In case you've lived under a rock since the final weeks of the 2019 season, newsflash: The Browns have a very good backfield.
Cleveland's Divisional Round opponent, the Kansas City Chiefs, have not been hibernating.
"It's like a double-headed monster," Chiefs safety Tyrann Mathieu said this week, via the Kansas City Star. "When one checks out of the game, another one comes in. Both of those guys are elite, I think, in their own way."
Nick Chubb broke 1,000 rushing yards this season despite missing over a quarter of the campaign due to injury, and Kareem Hunt flirted with doing the same, finishing with 841 yards on 198 carries. The Browns spent much of 2020 atop the NFL's leaderboard in rushing yards per game until the Ravens regained their league-best form to barrel past the competition. Baltimore did so while defenses facing Cleveland decided nothing was more important than stopping the run, putting more defenders in the box against Browns runners (on average) than any other team faced in 2020, per Next Gen Stats.
No worries for the Browns, who saw this and were already well ahead of their opponents. Cleveland is no three-yards-and-a-cloud-of-dust squad, and Woody Hayes would be wringing his hands while watching the Browns play, because they're not afraid to throw the ball to either of their backs. Hunt finished the 2020 regular season tied for fifth in receiving among Browns pass-catchers, hauling in 38 passes for 304 yards and five touchdowns. His output was no surprise to anyone who recalled his days in Kansas City, of course, but Chubb's passing-game play -- 16 catches for 150 yards -- might have raised a few eyebrows.
It sure caught Pittsburgh by surprise last week, when Baker Mayfield found Chubb on a well-timed screen pass for a 40-yard touchdown in Cleveland's wild-card win over the Steelers. Kansas City is well aware, though, of Cleveland's potential to hurt them with both backs in every facet of the offensive game.
"Both of those guys are good in the pass game and they use them in the same way," Mathieu said. "So, it can kind of get tricky when you're watching film. Yeah, I'd describe them as a two-headed monster."
The two-headed monster features two backs who might appear stylistically different on paper -- Chubb as the measured, explosive power back and Hunt as the speedster who will outrun you or run through you -- but what they've both shown in their first full season together is a key commonality: They'll run relentlessly hard.
"Nick Chubb, he reminds me of those old-school runners," Mathieu said. "Big, stocky, low to the ground and tough to tackle."
Hunt caught two of his first three touchdown passes when motioned wide, and has proven to be a reliable receiver, a highlight grab maker, and a trusty target in key third-down situations.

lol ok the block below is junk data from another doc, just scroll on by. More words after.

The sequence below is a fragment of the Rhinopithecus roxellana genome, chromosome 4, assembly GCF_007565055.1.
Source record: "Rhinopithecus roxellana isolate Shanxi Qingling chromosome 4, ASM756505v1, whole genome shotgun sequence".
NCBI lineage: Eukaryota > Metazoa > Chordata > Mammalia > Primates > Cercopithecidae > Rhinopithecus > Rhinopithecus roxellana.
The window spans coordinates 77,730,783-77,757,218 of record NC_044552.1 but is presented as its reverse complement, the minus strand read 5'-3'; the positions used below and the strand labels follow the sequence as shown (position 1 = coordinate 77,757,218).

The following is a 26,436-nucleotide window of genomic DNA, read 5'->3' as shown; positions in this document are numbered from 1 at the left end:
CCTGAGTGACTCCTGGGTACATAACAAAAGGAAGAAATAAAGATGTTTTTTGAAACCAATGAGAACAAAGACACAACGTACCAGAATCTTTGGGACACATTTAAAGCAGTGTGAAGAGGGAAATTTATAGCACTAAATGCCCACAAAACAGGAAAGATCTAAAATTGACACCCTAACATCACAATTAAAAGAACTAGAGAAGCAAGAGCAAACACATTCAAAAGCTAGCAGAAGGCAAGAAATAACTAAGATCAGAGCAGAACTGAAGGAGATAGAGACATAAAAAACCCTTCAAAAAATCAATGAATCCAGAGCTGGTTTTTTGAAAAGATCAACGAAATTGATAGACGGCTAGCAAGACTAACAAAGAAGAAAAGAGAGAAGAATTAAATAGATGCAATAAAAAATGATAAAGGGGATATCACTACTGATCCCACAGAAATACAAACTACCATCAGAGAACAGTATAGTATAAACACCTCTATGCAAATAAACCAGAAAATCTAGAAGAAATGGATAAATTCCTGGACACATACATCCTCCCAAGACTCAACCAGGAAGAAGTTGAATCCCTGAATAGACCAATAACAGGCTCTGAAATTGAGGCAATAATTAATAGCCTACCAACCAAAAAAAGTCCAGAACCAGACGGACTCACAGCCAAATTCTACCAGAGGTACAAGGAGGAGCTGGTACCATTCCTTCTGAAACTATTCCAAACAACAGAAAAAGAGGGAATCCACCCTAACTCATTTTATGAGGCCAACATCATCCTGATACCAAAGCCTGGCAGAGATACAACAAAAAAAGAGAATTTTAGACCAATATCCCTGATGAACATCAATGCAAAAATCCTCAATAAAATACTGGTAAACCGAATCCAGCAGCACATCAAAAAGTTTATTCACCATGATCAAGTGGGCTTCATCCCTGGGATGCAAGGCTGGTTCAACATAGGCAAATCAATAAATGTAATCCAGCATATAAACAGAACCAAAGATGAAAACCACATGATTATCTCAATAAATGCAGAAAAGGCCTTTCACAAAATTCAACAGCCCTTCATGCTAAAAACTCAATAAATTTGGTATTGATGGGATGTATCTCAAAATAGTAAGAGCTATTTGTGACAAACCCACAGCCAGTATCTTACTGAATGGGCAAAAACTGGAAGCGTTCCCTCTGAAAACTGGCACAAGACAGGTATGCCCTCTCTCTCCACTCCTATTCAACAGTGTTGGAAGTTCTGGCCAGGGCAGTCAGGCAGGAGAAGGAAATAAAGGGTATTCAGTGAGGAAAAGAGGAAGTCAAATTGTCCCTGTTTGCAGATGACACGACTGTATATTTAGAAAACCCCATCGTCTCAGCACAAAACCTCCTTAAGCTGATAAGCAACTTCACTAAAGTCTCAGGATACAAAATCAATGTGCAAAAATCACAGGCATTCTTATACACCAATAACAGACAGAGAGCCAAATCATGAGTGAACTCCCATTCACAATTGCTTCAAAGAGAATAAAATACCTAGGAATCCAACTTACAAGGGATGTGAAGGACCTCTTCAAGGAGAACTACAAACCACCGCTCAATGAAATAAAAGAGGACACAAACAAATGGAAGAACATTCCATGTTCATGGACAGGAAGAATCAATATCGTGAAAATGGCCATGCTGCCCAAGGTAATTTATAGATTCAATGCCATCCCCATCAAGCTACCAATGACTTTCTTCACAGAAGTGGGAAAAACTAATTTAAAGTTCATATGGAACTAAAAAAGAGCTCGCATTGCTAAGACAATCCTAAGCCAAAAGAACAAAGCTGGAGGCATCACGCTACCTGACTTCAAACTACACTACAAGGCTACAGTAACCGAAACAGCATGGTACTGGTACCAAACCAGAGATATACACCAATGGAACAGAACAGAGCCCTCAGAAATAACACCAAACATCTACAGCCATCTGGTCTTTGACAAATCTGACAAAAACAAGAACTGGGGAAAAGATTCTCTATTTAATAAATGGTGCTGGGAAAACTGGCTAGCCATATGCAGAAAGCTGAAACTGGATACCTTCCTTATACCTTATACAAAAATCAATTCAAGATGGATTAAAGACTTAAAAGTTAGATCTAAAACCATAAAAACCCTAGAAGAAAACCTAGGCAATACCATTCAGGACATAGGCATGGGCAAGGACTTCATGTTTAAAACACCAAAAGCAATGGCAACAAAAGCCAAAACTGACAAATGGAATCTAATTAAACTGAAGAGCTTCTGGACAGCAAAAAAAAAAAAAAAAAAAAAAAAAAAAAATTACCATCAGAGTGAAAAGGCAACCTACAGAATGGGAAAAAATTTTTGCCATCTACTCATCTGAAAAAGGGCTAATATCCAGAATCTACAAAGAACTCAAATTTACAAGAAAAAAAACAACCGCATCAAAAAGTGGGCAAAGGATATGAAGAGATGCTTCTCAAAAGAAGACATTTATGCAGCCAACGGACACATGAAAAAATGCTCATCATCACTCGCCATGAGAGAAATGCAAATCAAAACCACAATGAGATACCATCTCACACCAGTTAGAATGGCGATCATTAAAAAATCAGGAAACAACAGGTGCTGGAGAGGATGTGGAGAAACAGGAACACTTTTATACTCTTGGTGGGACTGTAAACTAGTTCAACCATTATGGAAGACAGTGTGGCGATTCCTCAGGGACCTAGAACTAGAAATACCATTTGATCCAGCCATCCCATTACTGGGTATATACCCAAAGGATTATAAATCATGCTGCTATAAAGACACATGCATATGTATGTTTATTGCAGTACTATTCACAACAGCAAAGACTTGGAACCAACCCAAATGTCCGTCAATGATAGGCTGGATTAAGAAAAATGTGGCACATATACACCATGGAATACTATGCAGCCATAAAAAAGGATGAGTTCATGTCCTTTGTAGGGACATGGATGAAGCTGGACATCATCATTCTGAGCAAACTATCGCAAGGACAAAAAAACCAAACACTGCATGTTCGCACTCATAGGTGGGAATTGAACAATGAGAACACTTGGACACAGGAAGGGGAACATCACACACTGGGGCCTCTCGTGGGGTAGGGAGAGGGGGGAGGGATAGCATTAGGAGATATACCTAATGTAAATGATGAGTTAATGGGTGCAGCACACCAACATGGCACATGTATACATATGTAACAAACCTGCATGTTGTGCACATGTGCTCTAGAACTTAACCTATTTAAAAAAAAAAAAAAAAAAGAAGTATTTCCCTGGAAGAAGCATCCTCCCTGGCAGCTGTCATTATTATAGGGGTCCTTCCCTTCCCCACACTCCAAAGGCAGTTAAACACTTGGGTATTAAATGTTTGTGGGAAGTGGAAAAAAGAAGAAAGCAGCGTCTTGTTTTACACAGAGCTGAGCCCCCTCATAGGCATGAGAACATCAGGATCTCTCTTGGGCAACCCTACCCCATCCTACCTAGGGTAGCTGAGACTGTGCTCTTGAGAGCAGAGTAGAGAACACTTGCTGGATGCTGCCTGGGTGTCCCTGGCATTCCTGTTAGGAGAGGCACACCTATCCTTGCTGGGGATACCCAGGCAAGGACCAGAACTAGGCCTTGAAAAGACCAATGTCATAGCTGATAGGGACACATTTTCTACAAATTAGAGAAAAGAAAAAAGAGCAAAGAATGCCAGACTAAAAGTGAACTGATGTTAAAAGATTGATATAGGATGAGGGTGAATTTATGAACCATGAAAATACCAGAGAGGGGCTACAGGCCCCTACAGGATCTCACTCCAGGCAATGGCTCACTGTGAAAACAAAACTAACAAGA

"He can do a lot of things out of the backfield," Mathieu said of Hunt. "They motion him out a lot in empty sets, trying to find a matchup."
It's interesting that it was Mathieu who was the one breaking down the skills of both, because he's one of a handful of Chiefs who weren't around when Hunt came to town as a rookie and blew the doors off the NFL. Hunt's off-field transgressions ended his time there just as it appeared to be getting started, and he's found himself in a great spot, playing in a tandem backfield for his hometown Browns.
On Sunday, he'll face his former team for the first time. Hunt admitted he'll likely play with "a little more" emotion in this one.
"It's a big game," Hunt said, via the Associated Press. "I came in with those guys over there. This is the first time playing against some of my best friends."
Since arriving in Cleveland to play in the same backfield as the quiet star Chubb, Hunt has made a new best friend in his fellow runner, with Hunt's jovial, expressive style serving as the yin to Chubb's yang. But Hunt's group of Kansas City friends likely includes the most important Kansas City Chief: quarterback Patrick Mahomes. The Browns won't want to find themselves in a shootout with Mahomes, if they hope to pull off another upset.
They'll instead want to control the game with their ground attack, and just when the Chiefs' defense thinks it has a read on what the Browns might be doing on a given down based on which runner is back there -- No. 24 or No. 27 -- that's when the Browns will hope to strike.
"Whichever running back is in there could run the football, catch it, and I think our guys have been in tune with that," Chiefs defensive coordinator Steve Spagnuolo said. "And hopefully that will show up."
We'll see who shows up on Sunday.